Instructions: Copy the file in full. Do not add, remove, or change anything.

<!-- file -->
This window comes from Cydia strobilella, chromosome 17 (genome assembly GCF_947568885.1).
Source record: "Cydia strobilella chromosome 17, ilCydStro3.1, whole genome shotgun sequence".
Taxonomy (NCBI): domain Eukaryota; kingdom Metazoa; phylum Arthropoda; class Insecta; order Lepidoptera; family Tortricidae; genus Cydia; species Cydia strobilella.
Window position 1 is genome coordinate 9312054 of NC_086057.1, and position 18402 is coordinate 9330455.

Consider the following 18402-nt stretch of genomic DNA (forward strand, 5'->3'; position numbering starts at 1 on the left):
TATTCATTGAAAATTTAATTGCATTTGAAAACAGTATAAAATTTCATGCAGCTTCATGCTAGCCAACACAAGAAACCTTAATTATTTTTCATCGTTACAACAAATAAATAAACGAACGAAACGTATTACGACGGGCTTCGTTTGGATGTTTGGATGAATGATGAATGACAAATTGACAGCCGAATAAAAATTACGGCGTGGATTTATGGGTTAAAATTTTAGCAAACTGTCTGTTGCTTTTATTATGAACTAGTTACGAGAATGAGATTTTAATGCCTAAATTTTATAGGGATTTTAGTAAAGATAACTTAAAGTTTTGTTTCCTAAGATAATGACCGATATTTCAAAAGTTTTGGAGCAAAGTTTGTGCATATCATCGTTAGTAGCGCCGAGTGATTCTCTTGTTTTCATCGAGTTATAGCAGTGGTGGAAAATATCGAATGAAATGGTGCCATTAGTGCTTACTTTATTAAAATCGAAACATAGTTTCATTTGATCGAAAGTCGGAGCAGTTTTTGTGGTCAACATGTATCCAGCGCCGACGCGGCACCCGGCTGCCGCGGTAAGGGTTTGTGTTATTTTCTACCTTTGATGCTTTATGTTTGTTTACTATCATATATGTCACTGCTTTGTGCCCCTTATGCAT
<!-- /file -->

This window comes from Cydia strobilella, chromosome 17 (genome assembly GCF_947568885.1).
Source record: "Cydia strobilella chromosome 17, ilCydStro3.1, whole genome shotgun sequence".
Taxonomy (NCBI): domain Eukaryota; kingdom Metazoa; phylum Arthropoda; class Insecta; order Lepidoptera; family Tortricidae; genus Cydia; species Cydia strobilella.
Window position 1 is genome coordinate 9312054 of NC_086057.1, and position 18402 is coordinate 9330455.

Consider the following 18402-nt stretch of genomic DNA (forward strand, 5'->3'; position numbering starts at 1 on the left):
TATTCATTGAAAATTTAATTGCATTTGAAAACAGTATAAAATTTCATGCAGCTTCATGCTAGCCAACACAAGAAACCTTAATTATTTTTCATCGTTACAACAAATAAATAAACGAACGAAACGTATTACGACGGGCTTCGTTTGGATGTTTGGATGAATGATGAATGACAAATTGACAGCCGAATAAAAATTACGGCGTGGATTTATGGGTTAAAATTTTAGCAAACTGTCTGTTGCTTTTATTATGAACTAGTTACGAGAATGAGATTTTAATGCCTAAATTTTATAGGGATTTTAGTAAAGATAACTTAAAGTTTTGTTTCCTAAGATAATGACCGATATTTCAAAAGTTTTGGAGCAAAGTTTGTGCATATCATCGTTAGTAGCGCCGAGTGATTCTCTTGTTTTCATCGAGTTATAGCAGTGGTGGAAAATATCGAATGAAATGGTGCCATTAGTGCTTACTTTATTAAAATCGAAACATAGTTTCATTTGATCGAAAGTCGGAGCAGTTTTTGTGGTCAACATGTATCCAGCGCCGACGCGGCACCCGGCTGCCGCGGTAAGGGTTTGTGTTATTTTCTACCTTTGATGCTTTATGTTTGTTTACTATCATATATGTCACTGCTTTGTGCCCCTTATGCAT